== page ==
The increasingly digitisation of the banking and payment world is leaving a growing and diverse group of people behind, according to findings by De Nederlandsche Bank (DNB). Its new report, from January 2023, called ‘Digitisation of the payment system: a solution for some, a challenge for others’, has revealed that around 2.6 million Dutch people aged 18 and older are struggling with the digital payment world.
The report was called a breakthrough by the Dutch Consumer Association, who said it reveals for the first time that the issue affects a large, diverse collection of people, which is on the rise rather than shrinking.
Among some of the most affected are the lower educated, people with lower digital proficiencies, as well as people aged above 75. Individuals in this group, estimated to make up one in six adults in the country, need the support of someone else to conduct their digital banking and payment affairs, mainly operating devices such as ATM machines and digital payment terminals, but also using online banking. They may find the language too complicated, experience time-pressure stress, have difficulties reading, or lack internet access.
The most-affected group concerns about 400.000 people aged 18 and older, who are wholly reliant on others when it comes to their online banking or payment affairs. This set of people, largely made up by elderly generations and lower educated, struggle with feelings of embarrassment, powerlessness, anger, inferiority and sadness, and struggle to have to rely on others, according to the research.
There are also banking customers that do not wish to make use of digital services, perhaps through fear of making a mistake and losing money, or finding it too cumbersome or complex, or not trusting digital systems. Banks do offer some digital support measurements, but according to the DNB, they differ per bank, and are insufficiently known among customers.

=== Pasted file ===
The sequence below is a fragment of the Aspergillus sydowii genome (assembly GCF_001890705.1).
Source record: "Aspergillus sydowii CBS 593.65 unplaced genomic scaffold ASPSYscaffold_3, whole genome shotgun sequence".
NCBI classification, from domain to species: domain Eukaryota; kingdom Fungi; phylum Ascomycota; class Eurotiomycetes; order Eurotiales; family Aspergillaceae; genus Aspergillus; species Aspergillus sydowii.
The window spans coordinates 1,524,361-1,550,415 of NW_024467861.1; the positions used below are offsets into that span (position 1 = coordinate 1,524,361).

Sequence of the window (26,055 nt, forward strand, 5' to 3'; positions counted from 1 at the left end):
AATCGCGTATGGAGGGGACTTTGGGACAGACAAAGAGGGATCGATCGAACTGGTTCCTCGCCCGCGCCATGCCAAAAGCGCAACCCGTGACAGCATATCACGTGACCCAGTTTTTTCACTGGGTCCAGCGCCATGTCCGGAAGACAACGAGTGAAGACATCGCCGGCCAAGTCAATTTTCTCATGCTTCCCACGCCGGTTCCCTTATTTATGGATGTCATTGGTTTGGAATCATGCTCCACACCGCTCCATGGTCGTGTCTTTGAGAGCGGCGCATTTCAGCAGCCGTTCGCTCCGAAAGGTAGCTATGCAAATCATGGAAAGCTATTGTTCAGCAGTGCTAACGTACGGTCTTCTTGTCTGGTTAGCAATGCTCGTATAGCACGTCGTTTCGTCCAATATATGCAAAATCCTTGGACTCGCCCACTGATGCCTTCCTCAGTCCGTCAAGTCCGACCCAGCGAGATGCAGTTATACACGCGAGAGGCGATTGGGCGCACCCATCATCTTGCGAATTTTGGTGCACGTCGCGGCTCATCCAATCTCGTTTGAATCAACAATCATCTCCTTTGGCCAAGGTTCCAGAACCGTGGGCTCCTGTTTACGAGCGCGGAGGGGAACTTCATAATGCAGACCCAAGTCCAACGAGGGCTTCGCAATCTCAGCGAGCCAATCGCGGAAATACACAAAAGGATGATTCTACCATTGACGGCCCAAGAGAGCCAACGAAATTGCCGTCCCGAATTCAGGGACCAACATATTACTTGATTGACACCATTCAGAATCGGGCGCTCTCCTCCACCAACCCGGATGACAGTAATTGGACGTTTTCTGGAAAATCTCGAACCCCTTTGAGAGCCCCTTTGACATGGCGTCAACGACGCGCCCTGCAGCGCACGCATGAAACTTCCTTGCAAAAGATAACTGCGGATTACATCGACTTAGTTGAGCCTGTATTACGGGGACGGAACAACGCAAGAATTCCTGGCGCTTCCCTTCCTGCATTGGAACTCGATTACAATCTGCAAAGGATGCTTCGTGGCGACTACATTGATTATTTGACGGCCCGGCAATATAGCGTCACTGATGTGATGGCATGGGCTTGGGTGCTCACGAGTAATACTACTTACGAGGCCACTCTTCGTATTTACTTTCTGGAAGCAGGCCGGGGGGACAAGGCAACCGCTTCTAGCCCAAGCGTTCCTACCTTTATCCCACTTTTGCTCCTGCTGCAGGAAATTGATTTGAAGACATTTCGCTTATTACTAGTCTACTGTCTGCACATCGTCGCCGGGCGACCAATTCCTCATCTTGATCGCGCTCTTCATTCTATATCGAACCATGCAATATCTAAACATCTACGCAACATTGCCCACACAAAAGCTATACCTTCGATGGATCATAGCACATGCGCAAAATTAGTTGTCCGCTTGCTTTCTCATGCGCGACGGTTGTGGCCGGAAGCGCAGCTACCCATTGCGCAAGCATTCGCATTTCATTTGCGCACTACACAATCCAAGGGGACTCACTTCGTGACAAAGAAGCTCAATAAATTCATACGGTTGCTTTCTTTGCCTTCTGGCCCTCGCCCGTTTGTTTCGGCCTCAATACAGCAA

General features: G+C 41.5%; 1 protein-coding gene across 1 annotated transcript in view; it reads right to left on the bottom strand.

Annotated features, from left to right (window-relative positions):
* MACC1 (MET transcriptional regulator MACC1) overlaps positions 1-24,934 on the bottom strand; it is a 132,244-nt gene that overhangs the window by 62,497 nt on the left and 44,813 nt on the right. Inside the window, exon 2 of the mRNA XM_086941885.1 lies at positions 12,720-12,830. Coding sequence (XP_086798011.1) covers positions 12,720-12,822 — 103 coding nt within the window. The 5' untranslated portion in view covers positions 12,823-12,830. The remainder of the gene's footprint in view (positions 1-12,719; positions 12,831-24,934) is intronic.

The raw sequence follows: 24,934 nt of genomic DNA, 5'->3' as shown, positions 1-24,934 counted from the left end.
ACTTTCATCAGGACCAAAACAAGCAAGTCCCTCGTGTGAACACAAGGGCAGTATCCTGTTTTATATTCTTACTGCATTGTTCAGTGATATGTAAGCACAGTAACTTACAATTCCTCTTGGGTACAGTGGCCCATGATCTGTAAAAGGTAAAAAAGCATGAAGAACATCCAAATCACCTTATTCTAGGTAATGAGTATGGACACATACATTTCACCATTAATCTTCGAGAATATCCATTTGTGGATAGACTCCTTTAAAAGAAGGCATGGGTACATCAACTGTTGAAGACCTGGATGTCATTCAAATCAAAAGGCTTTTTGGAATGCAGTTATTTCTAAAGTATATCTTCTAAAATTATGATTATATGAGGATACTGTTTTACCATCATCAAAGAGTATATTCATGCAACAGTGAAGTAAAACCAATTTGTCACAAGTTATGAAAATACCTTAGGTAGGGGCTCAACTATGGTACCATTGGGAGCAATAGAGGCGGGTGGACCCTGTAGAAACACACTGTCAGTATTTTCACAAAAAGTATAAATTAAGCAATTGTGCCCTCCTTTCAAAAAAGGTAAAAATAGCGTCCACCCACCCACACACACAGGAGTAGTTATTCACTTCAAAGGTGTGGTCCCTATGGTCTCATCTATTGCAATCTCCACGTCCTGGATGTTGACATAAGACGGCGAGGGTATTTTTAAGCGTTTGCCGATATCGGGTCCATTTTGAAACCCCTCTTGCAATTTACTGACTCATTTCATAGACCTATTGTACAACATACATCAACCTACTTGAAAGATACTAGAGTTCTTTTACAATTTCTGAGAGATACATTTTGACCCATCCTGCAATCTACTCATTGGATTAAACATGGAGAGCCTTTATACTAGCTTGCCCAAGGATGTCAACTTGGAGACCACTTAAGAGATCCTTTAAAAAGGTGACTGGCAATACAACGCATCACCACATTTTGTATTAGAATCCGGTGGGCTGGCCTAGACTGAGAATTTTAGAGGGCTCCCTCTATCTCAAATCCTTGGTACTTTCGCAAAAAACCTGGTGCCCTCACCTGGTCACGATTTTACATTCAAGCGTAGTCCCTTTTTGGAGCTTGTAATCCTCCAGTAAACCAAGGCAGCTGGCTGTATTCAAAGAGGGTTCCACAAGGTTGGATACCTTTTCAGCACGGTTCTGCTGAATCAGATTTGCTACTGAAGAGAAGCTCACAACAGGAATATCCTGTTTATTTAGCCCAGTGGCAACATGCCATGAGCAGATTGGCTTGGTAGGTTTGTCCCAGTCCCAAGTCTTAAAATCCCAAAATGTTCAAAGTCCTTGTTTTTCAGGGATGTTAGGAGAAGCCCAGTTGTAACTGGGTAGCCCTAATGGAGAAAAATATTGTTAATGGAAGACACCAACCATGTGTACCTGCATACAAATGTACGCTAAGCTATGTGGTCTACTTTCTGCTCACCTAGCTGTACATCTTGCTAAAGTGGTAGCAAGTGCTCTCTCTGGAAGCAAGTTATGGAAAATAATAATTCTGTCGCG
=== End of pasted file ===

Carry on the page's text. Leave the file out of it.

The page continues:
The whole picture
As part of the increasing digitisation of banking services, banks have also been closing branches around the country, making it more difficult for customers to visit their bank in person. It has been estimated by the Public Consultation on Payments that in 2021 only 726 branches were left, down from 2654 bank branches that existed in 2011. According to research by the Dutch news website NU.nl, the three largest Dutch banks ABN AMRO, ING and Rabobank had closed over a hundred other branches in 2022. Meanwhile ATMs have also been closing around the country, although since 2019, ATMs from the major banks have been merged into ATMs called Geldmaat, available on many high streets.
Dutch customers are also less and less able to pay in cash at stores, as discussed elsewhere in this edition of the Holland Times. In 2022, over 4% of retailers did not accept cash, said the DNB, which monitors the situation yearly. The financial authority has warned that cash is an important means of payment, and that retailers should continue to accept it as legal tender.
In addition, the Dutch Consumer Association has also pointed out that the government and other authorities are also digitising their services, and that this digitalisation causes wider issues, threatening to exclude large numbers of people.
How to move forward?
The DNB and authorities such as the Dutch Banking Association (NVB) have stressed that in future, banking and payment affairs should remain inclusive, for example with physical contact and personal telephone support instead of chatbots.
Banks do recognise the issue, the DNB has stated in response to the findings, and the major banks are saying they cooperate with each other and with other organisations in a special “Banks’ commitment to more accessible payment systems” to do so. For example, they collaborate with libraries where bank customers can get help with their questions. With this study, DNB says it contributes to the “Action Plan for Accessible Payments” of the MOB, to ensure banks improve their services, better inform people about them and also detect the issues and find out how they can be remedied.
Written by Femke van Iperen